Title: Femme by Marshall Thornton
Published by: Kenmore Books
Genre: Contemporary Queer Romance
Order at: Amazon
Reviewed by: Alex
What to Expect: One empowered femme does not need to deal with one closeted straight-acting boy’s drama…even if the sex is hot. Femme is a relatively low angst romance with pro-Boi vibes with friends and family who take a long time to figure their stuff out but do get there in the end.
Queeny cocktail waiter, Lionel, wakes up to find himself in bed with Dog, a straight-acting softball player and the two embark on a rocky road to romance. A journey that requires coming out of the closet, going into the closet, a pair of red high heels, many pairs of red high heels, a failed intervention, a couple of aborted dates, and homemade pom-poms. Mostly, Lionel and Dog learn what it means to be a man.
Perhaps you’ve heard of Marshall Thornton from Boystown, AKA Nick Nowak Mysteries. You know, the Chicago series that takes place in the last era when Vaseline use was more prevalent than its condom counterpart? Does his style make you think, “California?” No? How about “Los Angeles?”
Thornton’s terse writing isn’t one that I would have expected to evoke the Los Angeles gay (and surrounding) scene. But if, like me, you thought this, you’d be wrong. Thornton has a wonderful grasp of LA grit: of the side streets, the alleys, the bus rides, and the particular way in which you can walk down the street in five-inch stilettos to getting killed just by not having the correct change for the bus.
And not a slice of avocado was mentioned anywhere!
Funny thing about California, and Southern California in particular—it’s fairly conservative. Sometimes, it’s really conservative. Dog’s family could be mine—that sense of drama, righteousness, and the weird flavor of God with undertones of “I know so much better than you.” Okay, this is not just a SoCal phenomenon. It’s all over. But Thornton captures the subtle flavor of the disbelief that I experienced (“You aren’t really gay” “You just need therapy” “I know you better than you know yourself”) so well, I…well, I might have had a flashback or two.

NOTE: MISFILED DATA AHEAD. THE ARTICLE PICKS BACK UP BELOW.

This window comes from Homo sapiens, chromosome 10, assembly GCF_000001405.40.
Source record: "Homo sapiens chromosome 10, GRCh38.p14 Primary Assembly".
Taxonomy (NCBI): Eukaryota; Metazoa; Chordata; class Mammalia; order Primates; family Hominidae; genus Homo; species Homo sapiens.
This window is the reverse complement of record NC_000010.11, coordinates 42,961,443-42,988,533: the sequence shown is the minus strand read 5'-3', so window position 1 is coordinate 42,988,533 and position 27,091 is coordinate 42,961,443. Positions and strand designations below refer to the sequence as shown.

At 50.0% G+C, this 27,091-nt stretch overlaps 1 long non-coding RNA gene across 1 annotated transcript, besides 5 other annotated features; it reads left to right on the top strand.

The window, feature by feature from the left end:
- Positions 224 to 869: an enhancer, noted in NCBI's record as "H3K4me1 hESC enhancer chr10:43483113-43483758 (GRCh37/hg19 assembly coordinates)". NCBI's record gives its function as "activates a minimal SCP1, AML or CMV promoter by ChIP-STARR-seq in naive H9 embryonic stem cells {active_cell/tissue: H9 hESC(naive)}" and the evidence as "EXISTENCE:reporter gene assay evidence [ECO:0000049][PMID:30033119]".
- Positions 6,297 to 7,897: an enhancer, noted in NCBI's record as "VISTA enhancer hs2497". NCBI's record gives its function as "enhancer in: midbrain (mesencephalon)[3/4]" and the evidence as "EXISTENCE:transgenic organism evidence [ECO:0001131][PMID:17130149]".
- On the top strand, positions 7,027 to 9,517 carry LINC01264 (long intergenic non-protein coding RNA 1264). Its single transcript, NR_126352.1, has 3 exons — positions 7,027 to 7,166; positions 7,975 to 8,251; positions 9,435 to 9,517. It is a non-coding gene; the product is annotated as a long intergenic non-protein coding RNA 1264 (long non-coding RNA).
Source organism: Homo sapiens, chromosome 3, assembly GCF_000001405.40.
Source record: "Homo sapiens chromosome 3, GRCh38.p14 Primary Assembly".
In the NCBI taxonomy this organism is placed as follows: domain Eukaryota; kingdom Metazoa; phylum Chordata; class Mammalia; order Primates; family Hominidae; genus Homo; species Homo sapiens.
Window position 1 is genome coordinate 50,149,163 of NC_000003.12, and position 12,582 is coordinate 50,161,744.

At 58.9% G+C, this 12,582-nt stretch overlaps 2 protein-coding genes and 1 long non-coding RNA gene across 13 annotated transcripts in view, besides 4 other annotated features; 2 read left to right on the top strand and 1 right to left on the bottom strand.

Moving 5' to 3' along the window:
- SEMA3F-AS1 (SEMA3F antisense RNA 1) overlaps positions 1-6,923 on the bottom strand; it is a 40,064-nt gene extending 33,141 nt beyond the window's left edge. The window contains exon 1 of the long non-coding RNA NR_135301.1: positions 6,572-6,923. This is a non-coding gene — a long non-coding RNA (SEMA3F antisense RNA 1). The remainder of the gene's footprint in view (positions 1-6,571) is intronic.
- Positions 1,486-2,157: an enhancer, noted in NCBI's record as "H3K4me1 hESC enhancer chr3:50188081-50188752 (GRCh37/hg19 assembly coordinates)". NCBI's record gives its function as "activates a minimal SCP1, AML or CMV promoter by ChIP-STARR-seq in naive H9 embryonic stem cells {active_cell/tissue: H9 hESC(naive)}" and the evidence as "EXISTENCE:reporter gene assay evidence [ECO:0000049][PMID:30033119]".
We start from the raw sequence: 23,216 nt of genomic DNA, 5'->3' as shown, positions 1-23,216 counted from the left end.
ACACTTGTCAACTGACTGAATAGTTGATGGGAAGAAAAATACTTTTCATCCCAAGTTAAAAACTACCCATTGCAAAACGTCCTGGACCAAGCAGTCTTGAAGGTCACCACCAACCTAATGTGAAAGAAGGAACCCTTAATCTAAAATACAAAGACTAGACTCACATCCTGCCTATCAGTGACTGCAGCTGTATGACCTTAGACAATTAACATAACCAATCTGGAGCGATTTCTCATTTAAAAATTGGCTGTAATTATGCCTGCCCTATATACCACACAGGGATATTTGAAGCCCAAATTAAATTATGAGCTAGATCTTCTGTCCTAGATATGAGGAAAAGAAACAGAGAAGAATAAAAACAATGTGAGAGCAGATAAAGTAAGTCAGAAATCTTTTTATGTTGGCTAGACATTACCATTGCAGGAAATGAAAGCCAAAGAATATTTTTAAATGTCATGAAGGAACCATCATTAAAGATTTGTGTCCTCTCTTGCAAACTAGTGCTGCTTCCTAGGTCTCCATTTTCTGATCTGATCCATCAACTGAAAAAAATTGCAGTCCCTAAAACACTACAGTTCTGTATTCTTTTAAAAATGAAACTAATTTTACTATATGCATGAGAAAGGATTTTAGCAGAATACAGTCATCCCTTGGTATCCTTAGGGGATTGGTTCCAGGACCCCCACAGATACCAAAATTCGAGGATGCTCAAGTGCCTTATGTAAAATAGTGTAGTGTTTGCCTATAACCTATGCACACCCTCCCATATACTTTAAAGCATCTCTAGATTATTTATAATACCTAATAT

Fortunately, there’s Lionel. He’s lovely. And he has a thing for high heels. They make his ankles look amazing. Which is great, cause they need to keep up with his incredible ass.
Really, this should be the first thing I mentioned. How many times have you read something on Facebook or Twitter lamenting the lack of books showcasing fabulous femmes? No? Okay, how many times have I read them? A lot. Like…alotalot. And something this book gets right is both the sheer amount of crap femmes get for being femme and the incredible strength it takes to show up and be authentic over and over. It reminds me of some saying … something…about teabags? Anyhow, you know what I mean. Lionel is hella strong, youknowhaddimean? Lionel’s awesomeness is obvious but, weirdly, not so obvious to those around him, which is what his journey involves.
Now, gotta say. I was bummed (See? SoCal speak alive and well) that Dog was one who didn’t appreciate Lionel’s awesomeness. I mean, he did…but he really didn’t. Quite honestly, there was a point when Lionel told Dog to lose his number and I was one hundred percent in agreement, ready to kick Dog’s ass with sequined stilettos.
Dog got there in the end.
Which was the point. I just wish this wasn’t how things were. Well, considering Thornton’s penchant for delving into the not-so-fine points of life with characters who grudgingly take good, slow long looks at themselves, I can’t exactly blame the author for going there. After all, it’s what he does. And who he is.
Which may be why he picked the tagline he did. It’s from Oscar Wilde: “Be yourself; everyone else is taken.”
What you may not like: The love interest is a bit of a weenie when it comes to loving hard on his femme lover. I was annoyed but I was meant to be.
What you will love: I loved the gritty Los Angeles vibe, the awesome bestie, the small fiscal revenge, the heels, the epiphany, the surprise allies, and the wonderful, funny, sparkling femme named Lionel.
Alex claims to read more than any normal, healthy adult should though the rest of the Binge on Books team would beg to differ. You can read all of his reviews here.
Connect with Alex on Twitter: @Alex_deMorra